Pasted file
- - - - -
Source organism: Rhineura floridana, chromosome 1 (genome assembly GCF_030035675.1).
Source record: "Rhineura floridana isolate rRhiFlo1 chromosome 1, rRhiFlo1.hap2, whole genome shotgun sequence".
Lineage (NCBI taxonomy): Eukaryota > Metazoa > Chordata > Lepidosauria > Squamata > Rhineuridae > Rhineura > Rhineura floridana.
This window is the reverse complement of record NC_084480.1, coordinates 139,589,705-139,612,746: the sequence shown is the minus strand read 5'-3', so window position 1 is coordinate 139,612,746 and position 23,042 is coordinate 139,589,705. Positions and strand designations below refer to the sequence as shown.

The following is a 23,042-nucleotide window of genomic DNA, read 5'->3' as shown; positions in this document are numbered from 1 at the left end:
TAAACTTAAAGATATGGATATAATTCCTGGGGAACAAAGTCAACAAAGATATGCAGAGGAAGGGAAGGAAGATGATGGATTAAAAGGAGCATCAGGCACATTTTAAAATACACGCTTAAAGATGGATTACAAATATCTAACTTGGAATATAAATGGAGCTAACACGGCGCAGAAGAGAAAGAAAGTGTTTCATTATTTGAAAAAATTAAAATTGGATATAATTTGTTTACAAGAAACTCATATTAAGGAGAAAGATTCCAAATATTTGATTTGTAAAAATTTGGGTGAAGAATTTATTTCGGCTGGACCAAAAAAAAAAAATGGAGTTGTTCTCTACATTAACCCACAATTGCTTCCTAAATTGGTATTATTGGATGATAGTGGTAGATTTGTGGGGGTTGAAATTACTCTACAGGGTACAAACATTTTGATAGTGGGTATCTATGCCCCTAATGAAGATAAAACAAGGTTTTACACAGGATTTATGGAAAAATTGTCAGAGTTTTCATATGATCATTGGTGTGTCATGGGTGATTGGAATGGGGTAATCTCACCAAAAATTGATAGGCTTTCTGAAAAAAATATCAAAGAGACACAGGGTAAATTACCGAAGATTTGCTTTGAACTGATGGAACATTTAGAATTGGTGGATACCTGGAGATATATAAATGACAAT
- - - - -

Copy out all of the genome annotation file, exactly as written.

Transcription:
Source organism: Rhineura floridana, chromosome 1 (genome assembly GCF_030035675.1).
Source record: "Rhineura floridana isolate rRhiFlo1 chromosome 1, rRhiFlo1.hap2, whole genome shotgun sequence".
Lineage (NCBI taxonomy): Eukaryota > Metazoa > Chordata > Lepidosauria > Squamata > Rhineuridae > Rhineura > Rhineura floridana.
This window is the reverse complement of record NC_084480.1, coordinates 139,589,705-139,612,746: the sequence shown is the minus strand read 5'-3', so window position 1 is coordinate 139,612,746 and position 23,042 is coordinate 139,589,705. Positions and strand designations below refer to the sequence as shown.

The following is a 23,042-nucleotide window of genomic DNA, read 5'->3' as shown; positions in this document are numbered from 1 at the left end:
TAAACTTAAAGATATGGATATAATTCCTGGGGAACAAAGTCAACAAAGATATGCAGAGGAAGGGAAGGAAGATGATGGATTAAAAGGAGCATCAGGCACATTTTAAAATACACGCTTAAAGATGGATTACAAATATCTAACTTGGAATATAAATGGAGCTAACACGGCGCAGAAGAGAAAGAAAGTGTTTCATTATTTGAAAAAATTAAAATTGGATATAATTTGTTTACAAGAAACTCATATTAAGGAGAAAGATTCCAAATATTTGATTTGTAAAAATTTGGGTGAAGAATTTATTTCGGCTGGACCAAAAAAAAAAAATGGAGTTGTTCTCTACATTAACCCACAATTGCTTCCTAAATTGGTATTATTGGATGATAGTGGTAGATTTGTGGGGGTTGAAATTACTCTACAGGGTACAAACATTTTGATAGTGGGTATCTATGCCCCTAATGAAGATAAAACAAGGTTTTACACAGGATTTATGGAAAAATTGTCAGAGTTTTCATATGATCATTGGTGTGTCATGGGTGATTGGAATGGGGTAATCTCACCAAAAATTGATAGGCTTTCTGAAAAAAATATCAAAGAGACACAGGGTAAATTACCGAAGATTTGCTTTGAACTGATGGAACATTTAGAATTGGTGGATACCTGGAGATATATAAATGACAAT